You have been working with sustainability, CSR and human rights for many years. What drives you to create and make the change you are doing?
I have always believed in doing things that I am passionate about, otherwise I quickly lose interest. I have been working in the field for the past 20 years but in the past decade I have experienced intensified focus on sustainability from all walks of life. Students demand more knowledge on sustainability, companies come to us for support and advice, policymakers are increasingly concerned with climate change. The UN Agenda 2030 goals have helped give us a language on sustainability beyond only environmental concerns. The increased interest in the field has validated my own passion along with the positive developments around sustainability has spurred me on to continue trying to impact change.
What is your best tip to start and sustain a sustainable business?
The most important is to have committed leadership with a long-term perspective. Sustainability must be integrated into all aspects of a business, from the design of a product or service to the production and delivery. This can only be done if the leadership is committed and sets a sustainability vision throughout the value chain and beyond. In the same way as costs and revenues are considered throughout the activities of a business, sustainability must be interwoven into the DNA of all company activities.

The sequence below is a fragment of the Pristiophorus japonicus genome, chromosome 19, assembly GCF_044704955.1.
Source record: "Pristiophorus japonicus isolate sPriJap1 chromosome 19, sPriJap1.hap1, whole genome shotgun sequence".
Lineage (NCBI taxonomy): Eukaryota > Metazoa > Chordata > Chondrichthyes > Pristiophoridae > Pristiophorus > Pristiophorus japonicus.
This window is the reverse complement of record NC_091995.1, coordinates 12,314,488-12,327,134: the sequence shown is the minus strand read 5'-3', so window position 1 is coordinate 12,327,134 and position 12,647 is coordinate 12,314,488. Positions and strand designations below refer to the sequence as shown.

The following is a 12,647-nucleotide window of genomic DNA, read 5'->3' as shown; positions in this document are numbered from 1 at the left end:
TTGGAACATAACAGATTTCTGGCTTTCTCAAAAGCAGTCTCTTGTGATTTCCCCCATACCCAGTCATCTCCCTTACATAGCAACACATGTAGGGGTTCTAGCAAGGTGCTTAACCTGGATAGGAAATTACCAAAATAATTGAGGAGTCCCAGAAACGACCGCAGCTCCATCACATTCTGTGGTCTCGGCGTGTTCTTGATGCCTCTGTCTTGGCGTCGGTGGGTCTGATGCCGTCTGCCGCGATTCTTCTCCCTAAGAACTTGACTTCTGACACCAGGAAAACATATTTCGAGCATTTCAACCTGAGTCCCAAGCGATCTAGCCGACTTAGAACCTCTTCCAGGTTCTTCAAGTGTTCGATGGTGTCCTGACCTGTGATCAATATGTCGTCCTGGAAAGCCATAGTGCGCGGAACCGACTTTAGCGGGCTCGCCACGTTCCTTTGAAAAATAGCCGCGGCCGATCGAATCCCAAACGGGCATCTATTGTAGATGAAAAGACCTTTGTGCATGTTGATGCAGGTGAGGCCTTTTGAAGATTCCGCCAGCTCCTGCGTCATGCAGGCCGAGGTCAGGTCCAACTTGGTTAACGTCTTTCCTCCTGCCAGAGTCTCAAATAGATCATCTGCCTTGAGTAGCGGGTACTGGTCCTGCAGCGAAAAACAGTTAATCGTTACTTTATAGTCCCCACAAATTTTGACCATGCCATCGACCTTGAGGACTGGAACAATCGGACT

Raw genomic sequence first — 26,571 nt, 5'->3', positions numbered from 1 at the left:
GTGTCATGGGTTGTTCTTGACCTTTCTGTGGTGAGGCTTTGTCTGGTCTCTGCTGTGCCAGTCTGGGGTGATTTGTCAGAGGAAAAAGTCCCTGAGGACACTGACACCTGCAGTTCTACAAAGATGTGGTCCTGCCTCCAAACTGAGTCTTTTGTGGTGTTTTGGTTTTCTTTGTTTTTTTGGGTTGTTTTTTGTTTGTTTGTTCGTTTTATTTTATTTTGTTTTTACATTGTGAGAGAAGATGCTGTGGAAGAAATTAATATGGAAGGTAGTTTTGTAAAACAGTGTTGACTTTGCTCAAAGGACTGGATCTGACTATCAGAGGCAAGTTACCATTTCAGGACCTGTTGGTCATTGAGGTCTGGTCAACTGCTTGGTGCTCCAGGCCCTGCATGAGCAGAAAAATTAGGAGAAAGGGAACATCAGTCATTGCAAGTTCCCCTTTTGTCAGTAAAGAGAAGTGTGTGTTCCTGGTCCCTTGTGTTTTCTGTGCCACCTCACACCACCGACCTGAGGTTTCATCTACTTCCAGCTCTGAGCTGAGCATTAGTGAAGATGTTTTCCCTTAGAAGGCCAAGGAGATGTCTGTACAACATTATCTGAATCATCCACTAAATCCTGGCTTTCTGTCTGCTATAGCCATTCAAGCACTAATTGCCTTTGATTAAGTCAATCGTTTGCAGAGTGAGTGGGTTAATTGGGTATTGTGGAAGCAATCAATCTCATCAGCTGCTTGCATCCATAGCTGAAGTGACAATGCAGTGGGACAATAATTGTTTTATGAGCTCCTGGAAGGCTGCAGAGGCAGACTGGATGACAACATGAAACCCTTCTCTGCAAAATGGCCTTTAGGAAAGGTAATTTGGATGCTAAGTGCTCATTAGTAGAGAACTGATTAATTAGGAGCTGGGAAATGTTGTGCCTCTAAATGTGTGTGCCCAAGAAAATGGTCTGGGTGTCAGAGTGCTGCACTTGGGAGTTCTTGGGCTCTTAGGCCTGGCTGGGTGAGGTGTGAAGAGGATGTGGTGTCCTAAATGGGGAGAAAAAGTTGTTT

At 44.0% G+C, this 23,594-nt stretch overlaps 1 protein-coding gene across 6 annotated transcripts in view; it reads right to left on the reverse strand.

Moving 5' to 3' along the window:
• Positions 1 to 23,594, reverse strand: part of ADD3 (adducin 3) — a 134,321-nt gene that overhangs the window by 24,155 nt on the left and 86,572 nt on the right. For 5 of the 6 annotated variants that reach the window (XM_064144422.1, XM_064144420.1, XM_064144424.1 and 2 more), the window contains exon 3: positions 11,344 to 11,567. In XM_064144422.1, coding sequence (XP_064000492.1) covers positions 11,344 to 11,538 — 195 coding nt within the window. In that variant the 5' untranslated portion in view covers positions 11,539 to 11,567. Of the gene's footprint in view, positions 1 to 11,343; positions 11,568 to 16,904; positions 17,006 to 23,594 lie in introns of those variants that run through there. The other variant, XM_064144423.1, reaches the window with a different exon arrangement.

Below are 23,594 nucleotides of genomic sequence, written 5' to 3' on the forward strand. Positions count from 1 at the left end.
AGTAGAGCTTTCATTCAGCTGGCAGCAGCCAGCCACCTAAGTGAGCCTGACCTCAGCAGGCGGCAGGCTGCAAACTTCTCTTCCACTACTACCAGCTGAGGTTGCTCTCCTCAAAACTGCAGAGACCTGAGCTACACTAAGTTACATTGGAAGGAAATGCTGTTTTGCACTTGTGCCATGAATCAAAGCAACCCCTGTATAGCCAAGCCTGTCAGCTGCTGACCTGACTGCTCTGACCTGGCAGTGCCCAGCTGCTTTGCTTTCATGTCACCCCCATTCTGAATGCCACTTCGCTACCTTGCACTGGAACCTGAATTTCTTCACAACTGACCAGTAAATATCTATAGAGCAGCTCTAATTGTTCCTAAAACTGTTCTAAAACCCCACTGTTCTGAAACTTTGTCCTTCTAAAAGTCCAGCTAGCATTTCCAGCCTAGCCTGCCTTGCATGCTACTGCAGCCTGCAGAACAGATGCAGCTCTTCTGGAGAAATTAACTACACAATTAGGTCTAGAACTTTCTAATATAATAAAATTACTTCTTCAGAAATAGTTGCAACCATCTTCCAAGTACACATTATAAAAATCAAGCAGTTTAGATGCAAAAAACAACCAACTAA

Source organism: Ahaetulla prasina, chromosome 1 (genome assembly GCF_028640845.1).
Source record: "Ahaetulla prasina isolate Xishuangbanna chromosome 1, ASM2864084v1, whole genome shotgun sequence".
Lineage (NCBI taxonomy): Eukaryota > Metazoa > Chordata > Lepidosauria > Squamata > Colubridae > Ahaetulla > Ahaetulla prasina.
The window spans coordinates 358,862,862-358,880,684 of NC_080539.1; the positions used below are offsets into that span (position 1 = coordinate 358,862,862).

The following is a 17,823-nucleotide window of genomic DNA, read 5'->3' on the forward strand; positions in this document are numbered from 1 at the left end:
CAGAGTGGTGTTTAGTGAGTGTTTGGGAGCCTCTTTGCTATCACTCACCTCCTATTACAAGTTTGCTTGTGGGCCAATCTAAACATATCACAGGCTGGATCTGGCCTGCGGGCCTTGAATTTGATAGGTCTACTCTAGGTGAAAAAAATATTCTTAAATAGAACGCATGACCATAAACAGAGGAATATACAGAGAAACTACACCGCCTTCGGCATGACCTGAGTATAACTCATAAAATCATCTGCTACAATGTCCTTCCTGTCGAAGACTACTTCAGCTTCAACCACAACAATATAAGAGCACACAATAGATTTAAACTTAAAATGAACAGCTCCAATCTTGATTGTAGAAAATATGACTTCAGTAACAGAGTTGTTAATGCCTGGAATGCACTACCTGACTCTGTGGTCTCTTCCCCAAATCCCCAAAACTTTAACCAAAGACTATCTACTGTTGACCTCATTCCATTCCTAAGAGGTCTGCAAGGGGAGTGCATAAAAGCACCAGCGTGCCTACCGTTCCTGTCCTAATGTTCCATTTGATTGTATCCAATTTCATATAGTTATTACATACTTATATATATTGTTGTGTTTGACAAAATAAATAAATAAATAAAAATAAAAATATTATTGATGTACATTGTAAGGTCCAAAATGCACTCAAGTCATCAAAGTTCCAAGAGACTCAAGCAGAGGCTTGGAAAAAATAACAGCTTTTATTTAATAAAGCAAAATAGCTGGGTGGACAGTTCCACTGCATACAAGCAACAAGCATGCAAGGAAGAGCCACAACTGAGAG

You have said that we need to change how we live. What have you done to minimize your ecological footprint and change the way you consume?
I always consider different travel options to fly as little as possible. I don’t have a car since I live in the city and can travel by public transportation as well as carpooling when I absolutely need a car. I actively recycle, always carry a reusable bag for groceries, I eat less meat and try to purchase fewer items with a longer life use. Not least of all, I make myself into an annoying customer as I always ask retailers for information on how and under which conditions their products are produced.